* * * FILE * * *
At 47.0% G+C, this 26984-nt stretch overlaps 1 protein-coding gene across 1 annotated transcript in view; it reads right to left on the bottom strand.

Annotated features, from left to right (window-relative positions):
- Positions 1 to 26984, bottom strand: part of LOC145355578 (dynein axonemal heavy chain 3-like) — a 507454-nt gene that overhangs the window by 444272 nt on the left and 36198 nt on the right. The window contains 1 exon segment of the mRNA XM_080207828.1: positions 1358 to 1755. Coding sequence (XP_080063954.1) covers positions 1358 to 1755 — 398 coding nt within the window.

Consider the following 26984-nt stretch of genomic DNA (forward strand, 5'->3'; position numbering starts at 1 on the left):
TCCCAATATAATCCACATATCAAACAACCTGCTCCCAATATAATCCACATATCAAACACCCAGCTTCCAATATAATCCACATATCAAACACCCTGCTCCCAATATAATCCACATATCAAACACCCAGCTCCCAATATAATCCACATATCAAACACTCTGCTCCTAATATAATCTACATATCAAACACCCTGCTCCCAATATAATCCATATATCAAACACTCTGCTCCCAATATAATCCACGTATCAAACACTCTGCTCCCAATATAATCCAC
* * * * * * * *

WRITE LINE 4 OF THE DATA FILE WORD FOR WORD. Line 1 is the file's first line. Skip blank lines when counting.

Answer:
Consider the following 26984-nt stretch of genomic DNA (forward strand, 5'->3'; position numbering starts at 1 on the left):